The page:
Mass Spectrometry Resource Center

Jack Beauchamp, PI

The overall objective of research in the Resource Center for Mass Spectrometry (RCMS) is the opportunistic development of novel mass spectrometric instruments and experimental methodologies that have specific applications to chemical, biochemical, environmental, and space science problems, and to assist members of the Caltech and JPL community in developing new methods for chemical analysis. The principal long range goal is to develop instruments which permit efficient transfer of suitably ionized intact biological molecules into the gas phase where they can be detected and studied using a variety of mass spectrometric techniques, and to develop chemical and physical probes to examine the properties and structures of biomolecules, including the determination of peptide and oligonucleotide sequence information. Methods include time of flight, ion trap, and quadrupole mass spectrometers, Fourier transform mass spectroscopy, and ion mobility spectroscopy. Ion source methodology includes electron impact, photoionization, chemical ionization, fast ion bombardment and laser desorption from liquid and solid matrices, electrospray ionization, desorption electrospray ionization (DESI), and direct analysis in real time (DART). Additional ionization methods, developed over the past decade in the RCMS, include field induced droplet ionization (FIDI), the atmospheric pressure pyroelectric ion source (APPIS), the switched ferroelectric ion source (SwiFerr), and the Peltier condensate ion source (PCIS). In addition, near field scanning optical microscopy has been combined with mass spectrometry and optical emission spectroscopy to develop novel instruments for chemical imaging of surfaces with submicron resolution. The Resource Center for Mass Spectrometry is involved in collaborative JPL/NASA efforts to develop instruments and methods supporting NASA programs relating to chemical analysis in space environments, life detection, and astrobiology. Although the resource center does not operate as a service facility for routine chemical and biochemical analysis, suitably trained individuals are allowed to make use of the instruments in the facility without charge for this purpose, and collaborations to develop new instruments and methods involving mass spectrometry are encouraged.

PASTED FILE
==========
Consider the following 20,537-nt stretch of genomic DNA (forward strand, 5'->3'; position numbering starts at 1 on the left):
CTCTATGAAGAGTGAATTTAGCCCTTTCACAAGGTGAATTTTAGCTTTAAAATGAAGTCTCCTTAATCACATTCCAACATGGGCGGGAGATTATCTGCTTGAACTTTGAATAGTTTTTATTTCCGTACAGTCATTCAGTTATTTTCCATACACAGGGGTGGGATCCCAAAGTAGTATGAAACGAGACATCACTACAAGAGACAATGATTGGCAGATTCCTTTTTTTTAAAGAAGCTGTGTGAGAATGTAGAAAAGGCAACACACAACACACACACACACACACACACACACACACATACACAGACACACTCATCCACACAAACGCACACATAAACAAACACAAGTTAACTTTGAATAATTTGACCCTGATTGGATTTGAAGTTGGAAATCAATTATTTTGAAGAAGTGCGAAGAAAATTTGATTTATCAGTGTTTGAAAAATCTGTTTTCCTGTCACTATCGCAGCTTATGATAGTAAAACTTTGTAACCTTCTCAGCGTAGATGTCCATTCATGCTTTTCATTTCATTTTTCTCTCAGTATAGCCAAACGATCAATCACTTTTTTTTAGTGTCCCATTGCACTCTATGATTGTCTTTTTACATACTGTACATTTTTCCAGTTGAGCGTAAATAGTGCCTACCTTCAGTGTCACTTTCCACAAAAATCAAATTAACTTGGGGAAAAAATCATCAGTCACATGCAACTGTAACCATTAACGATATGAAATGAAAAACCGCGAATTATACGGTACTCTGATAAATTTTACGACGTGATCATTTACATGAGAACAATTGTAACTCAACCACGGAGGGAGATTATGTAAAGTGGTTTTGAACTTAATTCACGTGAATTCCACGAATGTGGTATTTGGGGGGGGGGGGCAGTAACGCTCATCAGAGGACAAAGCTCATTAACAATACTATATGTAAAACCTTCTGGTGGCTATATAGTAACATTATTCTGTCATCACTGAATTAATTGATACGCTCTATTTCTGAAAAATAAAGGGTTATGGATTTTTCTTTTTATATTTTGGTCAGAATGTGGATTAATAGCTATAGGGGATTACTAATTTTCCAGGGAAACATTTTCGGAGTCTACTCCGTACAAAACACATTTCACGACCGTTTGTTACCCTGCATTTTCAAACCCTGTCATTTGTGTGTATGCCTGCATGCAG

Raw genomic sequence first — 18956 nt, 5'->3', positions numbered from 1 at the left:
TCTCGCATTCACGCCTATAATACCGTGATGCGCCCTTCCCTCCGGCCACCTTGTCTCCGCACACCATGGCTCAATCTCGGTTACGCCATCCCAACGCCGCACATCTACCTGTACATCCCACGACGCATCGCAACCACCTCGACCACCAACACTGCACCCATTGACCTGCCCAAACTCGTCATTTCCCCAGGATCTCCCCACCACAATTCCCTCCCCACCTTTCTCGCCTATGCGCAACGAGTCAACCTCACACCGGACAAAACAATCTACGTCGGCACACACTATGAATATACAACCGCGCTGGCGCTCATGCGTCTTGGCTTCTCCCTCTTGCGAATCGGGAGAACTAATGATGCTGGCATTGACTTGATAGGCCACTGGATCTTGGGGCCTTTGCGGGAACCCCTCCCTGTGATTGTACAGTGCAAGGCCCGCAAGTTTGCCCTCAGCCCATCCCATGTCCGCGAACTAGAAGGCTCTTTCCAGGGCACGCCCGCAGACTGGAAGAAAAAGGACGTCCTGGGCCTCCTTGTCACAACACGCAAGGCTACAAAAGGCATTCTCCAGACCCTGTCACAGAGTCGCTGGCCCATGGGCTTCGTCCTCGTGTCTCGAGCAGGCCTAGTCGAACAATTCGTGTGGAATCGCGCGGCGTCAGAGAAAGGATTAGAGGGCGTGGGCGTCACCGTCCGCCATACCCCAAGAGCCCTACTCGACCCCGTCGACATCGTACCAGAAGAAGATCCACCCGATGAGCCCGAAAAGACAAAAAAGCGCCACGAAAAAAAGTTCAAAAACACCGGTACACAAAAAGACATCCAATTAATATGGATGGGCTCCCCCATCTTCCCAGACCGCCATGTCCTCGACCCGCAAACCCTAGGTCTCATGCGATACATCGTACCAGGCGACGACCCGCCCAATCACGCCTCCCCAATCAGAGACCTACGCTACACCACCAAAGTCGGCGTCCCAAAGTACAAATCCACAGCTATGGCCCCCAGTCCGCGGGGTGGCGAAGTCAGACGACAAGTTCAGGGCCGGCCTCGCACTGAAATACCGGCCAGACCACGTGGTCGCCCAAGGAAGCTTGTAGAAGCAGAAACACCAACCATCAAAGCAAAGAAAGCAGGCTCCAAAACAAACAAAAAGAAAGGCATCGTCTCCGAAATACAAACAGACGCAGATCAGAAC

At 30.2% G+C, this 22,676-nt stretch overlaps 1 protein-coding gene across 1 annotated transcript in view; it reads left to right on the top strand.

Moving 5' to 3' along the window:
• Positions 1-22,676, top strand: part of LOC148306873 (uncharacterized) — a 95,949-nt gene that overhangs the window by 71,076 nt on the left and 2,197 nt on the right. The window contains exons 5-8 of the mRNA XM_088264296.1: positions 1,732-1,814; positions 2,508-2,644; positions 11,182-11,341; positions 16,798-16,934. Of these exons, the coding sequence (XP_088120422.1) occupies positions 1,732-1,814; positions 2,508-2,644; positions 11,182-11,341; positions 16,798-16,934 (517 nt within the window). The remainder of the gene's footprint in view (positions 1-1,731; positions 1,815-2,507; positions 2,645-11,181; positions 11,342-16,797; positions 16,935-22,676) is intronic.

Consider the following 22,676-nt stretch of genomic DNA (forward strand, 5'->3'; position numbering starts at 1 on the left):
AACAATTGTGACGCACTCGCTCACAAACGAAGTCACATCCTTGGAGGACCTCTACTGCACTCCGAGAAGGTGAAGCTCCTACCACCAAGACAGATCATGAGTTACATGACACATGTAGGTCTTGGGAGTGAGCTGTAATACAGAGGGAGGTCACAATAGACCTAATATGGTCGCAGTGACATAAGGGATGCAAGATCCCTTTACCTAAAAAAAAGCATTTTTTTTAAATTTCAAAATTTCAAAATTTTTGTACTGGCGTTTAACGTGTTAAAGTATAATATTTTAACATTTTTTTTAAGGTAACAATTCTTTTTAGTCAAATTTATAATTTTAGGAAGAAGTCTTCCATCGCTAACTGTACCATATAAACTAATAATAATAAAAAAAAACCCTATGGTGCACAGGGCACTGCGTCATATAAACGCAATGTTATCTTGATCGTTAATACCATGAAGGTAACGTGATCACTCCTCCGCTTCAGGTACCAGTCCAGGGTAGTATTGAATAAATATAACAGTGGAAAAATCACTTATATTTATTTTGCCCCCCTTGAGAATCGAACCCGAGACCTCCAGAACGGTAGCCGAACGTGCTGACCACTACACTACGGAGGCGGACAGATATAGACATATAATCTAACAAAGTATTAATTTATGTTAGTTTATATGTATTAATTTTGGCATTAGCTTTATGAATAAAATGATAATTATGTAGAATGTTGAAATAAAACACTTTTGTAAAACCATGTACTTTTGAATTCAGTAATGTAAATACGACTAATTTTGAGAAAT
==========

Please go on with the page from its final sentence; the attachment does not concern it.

For more information, visit the Mass Spectroscopy Resource Center website.


Jack Beauchamp
Room 234B - Noyes Laboratory
Mail Code 127-72
Tel: (626) 395-6525
Fax: (626) 568-8641